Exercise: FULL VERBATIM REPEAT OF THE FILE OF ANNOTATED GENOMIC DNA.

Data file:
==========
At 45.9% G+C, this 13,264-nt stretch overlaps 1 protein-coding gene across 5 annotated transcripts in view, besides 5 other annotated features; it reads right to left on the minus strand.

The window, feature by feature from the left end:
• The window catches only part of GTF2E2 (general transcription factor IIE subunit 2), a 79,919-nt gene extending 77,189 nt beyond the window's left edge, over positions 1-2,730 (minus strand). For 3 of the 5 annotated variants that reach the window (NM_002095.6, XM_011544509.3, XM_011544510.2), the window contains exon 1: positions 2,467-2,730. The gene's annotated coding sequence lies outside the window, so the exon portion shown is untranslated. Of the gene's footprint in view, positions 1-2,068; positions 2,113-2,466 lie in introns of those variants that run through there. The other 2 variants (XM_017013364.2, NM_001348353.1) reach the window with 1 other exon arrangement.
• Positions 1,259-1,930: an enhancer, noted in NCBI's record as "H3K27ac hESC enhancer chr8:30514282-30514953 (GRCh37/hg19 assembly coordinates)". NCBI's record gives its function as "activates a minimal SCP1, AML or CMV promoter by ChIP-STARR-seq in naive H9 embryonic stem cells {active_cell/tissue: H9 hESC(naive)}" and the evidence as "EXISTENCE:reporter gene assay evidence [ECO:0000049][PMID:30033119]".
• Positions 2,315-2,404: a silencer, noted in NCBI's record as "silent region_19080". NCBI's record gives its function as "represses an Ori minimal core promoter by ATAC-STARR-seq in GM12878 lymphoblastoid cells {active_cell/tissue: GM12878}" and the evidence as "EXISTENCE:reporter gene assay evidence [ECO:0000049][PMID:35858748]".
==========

At 45.9% G+C, this 13,264-nt stretch overlaps 1 protein-coding gene across 5 annotated transcripts in view, besides 5 other annotated features; it reads right to left on the minus strand.

The window, feature by feature from the left end:
• The window catches only part of GTF2E2 (general transcription factor IIE subunit 2), a 79,919-nt gene extending 77,189 nt beyond the window's left edge, over positions 1-2,730 (minus strand). For 3 of the 5 annotated variants that reach the window (NM_002095.6, XM_011544509.3, XM_011544510.2), the window contains exon 1: positions 2,467-2,730. The gene's annotated coding sequence lies outside the window, so the exon portion shown is untranslated. Of the gene's footprint in view, positions 1-2,068; positions 2,113-2,466 lie in introns of those variants that run through there. The other 2 variants (XM_017013364.2, NM_001348353.1) reach the window with 1 other exon arrangement.
• Positions 1,259-1,930: an enhancer, noted in NCBI's record as "H3K27ac hESC enhancer chr8:30514282-30514953 (GRCh37/hg19 assembly coordinates)". NCBI's record gives its function as "activates a minimal SCP1, AML or CMV promoter by ChIP-STARR-seq in naive H9 embryonic stem cells {active_cell/tissue: H9 hESC(naive)}" and the evidence as "EXISTENCE:reporter gene assay evidence [ECO:0000049][PMID:30033119]".
• Positions 2,315-2,404: a silencer, noted in NCBI's record as "silent region_19080". NCBI's record gives its function as "represses an Ori minimal core promoter by ATAC-STARR-seq in GM12878 lymphoblastoid cells {active_cell/tissue: GM12878}" and the evidence as "EXISTENCE:reporter gene assay evidence [ECO:0000049][PMID:35858748]".